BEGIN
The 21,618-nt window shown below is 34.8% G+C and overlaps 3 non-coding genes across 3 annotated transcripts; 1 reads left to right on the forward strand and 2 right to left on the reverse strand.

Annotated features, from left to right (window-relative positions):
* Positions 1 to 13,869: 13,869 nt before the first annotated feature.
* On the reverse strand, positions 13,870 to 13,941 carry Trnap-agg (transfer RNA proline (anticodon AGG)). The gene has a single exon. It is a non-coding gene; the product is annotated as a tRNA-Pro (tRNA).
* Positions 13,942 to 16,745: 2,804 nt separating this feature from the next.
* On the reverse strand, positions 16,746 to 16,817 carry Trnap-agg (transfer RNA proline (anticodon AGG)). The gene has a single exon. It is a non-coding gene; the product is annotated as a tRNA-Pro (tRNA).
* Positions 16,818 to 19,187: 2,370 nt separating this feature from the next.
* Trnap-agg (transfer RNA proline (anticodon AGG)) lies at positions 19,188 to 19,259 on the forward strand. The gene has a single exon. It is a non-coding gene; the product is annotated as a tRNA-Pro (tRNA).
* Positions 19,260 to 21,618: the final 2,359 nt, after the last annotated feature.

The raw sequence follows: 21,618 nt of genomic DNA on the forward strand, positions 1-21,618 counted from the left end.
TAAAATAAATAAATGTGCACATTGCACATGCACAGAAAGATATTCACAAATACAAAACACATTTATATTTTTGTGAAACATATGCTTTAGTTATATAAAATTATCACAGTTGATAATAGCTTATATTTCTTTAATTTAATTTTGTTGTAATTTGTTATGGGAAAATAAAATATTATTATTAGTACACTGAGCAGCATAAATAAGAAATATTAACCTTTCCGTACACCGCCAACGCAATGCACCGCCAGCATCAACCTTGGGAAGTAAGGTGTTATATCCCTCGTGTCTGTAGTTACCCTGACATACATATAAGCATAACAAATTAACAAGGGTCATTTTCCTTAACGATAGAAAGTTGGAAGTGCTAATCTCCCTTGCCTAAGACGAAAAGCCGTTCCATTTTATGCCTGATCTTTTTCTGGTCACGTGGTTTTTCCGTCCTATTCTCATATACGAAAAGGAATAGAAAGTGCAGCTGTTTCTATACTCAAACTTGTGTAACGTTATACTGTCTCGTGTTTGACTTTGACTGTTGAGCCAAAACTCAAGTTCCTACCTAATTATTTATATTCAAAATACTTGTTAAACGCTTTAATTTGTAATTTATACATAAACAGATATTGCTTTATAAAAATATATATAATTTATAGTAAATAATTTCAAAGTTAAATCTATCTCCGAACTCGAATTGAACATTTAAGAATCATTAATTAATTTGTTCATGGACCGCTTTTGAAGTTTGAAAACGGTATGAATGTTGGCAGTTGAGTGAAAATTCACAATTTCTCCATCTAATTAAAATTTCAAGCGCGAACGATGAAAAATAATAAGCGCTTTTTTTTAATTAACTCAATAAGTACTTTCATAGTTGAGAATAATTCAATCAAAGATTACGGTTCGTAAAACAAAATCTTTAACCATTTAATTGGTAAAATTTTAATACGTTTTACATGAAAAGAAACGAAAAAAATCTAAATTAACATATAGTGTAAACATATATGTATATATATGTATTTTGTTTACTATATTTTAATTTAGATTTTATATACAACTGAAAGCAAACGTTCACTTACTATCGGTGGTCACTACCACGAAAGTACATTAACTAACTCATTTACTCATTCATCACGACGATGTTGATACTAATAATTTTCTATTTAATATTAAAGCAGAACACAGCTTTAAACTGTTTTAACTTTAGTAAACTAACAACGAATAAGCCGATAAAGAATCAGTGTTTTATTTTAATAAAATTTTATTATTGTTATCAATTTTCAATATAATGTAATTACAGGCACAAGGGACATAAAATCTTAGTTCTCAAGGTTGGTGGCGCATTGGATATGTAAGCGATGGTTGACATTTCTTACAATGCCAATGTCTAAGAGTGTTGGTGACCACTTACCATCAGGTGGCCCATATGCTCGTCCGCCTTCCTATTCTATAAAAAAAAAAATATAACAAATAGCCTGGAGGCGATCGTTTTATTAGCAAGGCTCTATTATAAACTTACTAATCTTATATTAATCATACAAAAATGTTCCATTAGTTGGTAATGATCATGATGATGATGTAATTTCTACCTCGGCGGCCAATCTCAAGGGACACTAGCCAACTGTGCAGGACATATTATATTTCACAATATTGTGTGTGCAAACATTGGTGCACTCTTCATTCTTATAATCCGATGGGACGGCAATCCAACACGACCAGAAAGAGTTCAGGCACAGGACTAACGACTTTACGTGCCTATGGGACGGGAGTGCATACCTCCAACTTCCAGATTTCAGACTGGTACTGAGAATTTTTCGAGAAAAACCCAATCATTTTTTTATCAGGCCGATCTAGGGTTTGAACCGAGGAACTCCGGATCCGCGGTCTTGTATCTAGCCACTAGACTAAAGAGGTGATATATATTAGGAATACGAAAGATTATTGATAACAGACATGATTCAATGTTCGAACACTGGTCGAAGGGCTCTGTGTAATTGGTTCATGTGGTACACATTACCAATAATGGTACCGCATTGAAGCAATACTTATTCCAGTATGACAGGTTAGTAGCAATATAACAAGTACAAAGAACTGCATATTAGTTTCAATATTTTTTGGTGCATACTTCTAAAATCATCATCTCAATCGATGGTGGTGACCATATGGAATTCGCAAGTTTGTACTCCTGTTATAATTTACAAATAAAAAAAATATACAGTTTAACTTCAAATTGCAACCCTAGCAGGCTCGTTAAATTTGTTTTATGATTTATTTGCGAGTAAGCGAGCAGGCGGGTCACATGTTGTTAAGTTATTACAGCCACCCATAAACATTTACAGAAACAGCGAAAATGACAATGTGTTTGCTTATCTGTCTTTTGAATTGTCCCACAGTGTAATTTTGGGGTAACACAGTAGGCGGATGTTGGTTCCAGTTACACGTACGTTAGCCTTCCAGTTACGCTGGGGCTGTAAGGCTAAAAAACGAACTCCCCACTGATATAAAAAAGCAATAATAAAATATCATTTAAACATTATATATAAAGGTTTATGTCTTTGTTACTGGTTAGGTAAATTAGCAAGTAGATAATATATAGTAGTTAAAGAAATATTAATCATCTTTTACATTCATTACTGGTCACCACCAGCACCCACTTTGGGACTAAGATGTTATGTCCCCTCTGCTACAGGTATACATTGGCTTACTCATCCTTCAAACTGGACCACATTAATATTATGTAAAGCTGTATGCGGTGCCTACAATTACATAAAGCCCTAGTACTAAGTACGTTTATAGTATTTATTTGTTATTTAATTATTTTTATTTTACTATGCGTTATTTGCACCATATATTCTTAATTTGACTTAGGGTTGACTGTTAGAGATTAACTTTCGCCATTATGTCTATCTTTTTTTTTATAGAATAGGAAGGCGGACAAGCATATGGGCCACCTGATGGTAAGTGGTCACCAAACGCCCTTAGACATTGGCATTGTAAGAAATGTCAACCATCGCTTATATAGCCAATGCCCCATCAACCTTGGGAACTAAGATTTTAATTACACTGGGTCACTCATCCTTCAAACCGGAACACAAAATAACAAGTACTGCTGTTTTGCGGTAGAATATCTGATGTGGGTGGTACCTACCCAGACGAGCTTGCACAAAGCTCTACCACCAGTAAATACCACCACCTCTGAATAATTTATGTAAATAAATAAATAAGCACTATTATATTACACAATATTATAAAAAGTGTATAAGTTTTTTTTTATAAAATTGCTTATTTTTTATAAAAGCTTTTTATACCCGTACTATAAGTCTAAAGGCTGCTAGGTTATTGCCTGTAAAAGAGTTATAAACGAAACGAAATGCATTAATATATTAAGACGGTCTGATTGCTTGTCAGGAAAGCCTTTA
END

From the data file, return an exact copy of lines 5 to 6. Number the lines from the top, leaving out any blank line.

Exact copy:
* Positions 13,942 to 16,745: 2,804 nt separating this feature from the next.
* On the reverse strand, positions 16,746 to 16,817 carry Trnap-agg (transfer RNA proline (anticodon AGG)). The gene has a single exon. It is a non-coding gene; the product is annotated as a tRNA-Pro (tRNA).